Explaining Race and Ethnic Disparities in Educational Ambitions

Charles Hirschman, University of Washington
Jennifer C. Lee, University of Minnesota
Amon Emeka, University of Washington

The most widely cited interpretation for differences in educational ambitions across race and ethnic communities is that children of the majority population are advantaged because of higher levels of parental education, family income, and other socioeconomic resources. An alternative interpretation stresses cultural factors, broadly defined. The lower educational ambitions of some minority students may result from lower expectations (or encouragement) of parents, peers, and teachers. Other related dimensions of the cultural interpretation include family socialization (parenting styles) and the behaviors and outlooks of students, including absenteeism, completion of homework, and self-images. We examine these hypotheses, and their overlap in a comprehensive model of educational ambitions. Educational ambitions are measured along a continuum from fairly abstract educational aspirations to concrete plans for college right after high school. The data, based on a sample of almost 2,350 high school seniors in a metropolitan school district in the Pacific Northwest, reveal patterns of minority over-achievement as well as under-achievement.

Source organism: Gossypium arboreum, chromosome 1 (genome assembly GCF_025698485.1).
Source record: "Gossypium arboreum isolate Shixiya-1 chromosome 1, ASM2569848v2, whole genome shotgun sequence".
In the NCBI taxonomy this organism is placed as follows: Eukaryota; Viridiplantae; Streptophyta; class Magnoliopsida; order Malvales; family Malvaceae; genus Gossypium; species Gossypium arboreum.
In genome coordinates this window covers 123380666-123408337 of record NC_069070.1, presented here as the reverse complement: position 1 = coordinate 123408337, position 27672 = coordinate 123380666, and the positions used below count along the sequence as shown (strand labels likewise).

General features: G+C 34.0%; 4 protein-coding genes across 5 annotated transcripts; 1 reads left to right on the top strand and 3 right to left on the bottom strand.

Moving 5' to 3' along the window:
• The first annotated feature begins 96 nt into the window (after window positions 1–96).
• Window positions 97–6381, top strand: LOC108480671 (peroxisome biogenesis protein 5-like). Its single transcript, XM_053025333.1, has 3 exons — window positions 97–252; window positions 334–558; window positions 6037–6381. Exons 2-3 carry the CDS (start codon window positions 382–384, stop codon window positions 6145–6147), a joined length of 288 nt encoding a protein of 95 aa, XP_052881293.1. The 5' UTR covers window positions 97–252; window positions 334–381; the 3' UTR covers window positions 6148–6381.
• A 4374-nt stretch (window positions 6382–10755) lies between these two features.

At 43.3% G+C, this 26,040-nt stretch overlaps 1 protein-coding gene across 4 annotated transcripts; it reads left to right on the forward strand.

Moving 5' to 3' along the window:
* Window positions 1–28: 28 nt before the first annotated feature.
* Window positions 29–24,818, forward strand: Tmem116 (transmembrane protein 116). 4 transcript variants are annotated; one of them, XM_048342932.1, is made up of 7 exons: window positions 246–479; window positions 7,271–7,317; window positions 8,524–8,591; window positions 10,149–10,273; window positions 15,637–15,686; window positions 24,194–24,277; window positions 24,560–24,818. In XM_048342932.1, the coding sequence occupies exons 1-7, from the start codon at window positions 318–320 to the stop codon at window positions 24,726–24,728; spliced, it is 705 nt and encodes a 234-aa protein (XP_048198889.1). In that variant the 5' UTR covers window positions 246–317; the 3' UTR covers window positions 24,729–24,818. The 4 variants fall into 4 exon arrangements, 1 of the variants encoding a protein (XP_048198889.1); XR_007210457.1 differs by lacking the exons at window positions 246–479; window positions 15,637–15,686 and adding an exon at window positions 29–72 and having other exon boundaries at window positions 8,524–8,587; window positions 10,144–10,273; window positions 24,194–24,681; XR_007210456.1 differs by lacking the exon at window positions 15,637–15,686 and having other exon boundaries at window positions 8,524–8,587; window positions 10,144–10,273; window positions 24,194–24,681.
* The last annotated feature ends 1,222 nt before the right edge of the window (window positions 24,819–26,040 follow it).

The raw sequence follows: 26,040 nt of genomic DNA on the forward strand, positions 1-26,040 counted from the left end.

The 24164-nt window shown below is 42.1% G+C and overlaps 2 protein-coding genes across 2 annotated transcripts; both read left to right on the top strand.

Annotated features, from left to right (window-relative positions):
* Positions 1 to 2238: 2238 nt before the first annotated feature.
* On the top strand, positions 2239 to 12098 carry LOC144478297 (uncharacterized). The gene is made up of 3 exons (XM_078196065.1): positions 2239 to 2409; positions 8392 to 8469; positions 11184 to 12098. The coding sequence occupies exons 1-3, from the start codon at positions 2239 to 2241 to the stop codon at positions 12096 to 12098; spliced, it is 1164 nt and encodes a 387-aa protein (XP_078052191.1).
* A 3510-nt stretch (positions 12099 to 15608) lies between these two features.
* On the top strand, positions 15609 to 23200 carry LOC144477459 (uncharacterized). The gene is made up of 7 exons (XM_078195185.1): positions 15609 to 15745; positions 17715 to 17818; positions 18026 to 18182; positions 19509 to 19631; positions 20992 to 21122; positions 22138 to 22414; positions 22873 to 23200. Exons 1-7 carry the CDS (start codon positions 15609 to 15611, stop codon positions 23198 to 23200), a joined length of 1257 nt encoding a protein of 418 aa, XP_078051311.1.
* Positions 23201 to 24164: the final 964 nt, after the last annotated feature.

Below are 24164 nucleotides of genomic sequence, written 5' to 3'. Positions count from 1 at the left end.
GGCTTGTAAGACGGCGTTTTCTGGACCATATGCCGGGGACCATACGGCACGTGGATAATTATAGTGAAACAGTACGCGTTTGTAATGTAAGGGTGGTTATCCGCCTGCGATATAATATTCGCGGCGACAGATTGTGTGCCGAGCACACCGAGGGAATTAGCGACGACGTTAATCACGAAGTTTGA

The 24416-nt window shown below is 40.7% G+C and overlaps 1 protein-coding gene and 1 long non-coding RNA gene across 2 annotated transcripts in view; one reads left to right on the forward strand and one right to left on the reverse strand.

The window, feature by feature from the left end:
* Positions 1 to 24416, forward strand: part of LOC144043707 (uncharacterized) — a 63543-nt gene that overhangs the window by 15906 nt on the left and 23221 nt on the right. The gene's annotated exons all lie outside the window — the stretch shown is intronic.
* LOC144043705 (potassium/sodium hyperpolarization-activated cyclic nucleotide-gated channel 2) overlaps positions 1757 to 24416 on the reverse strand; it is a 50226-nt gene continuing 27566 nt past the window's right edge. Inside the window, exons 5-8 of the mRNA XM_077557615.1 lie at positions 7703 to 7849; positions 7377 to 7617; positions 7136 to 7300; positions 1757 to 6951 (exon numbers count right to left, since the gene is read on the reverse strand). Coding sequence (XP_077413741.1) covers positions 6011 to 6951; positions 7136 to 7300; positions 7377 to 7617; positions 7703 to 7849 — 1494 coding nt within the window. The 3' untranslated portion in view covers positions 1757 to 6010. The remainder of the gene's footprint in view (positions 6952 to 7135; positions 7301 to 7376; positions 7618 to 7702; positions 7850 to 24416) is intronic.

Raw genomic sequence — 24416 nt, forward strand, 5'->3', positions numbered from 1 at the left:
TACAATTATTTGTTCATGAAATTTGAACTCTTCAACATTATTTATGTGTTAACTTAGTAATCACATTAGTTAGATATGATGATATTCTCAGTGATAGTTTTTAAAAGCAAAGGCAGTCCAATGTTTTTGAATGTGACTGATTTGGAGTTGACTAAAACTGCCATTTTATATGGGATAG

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Presented in Session 13: Racial and Ethnic Differences in Schooling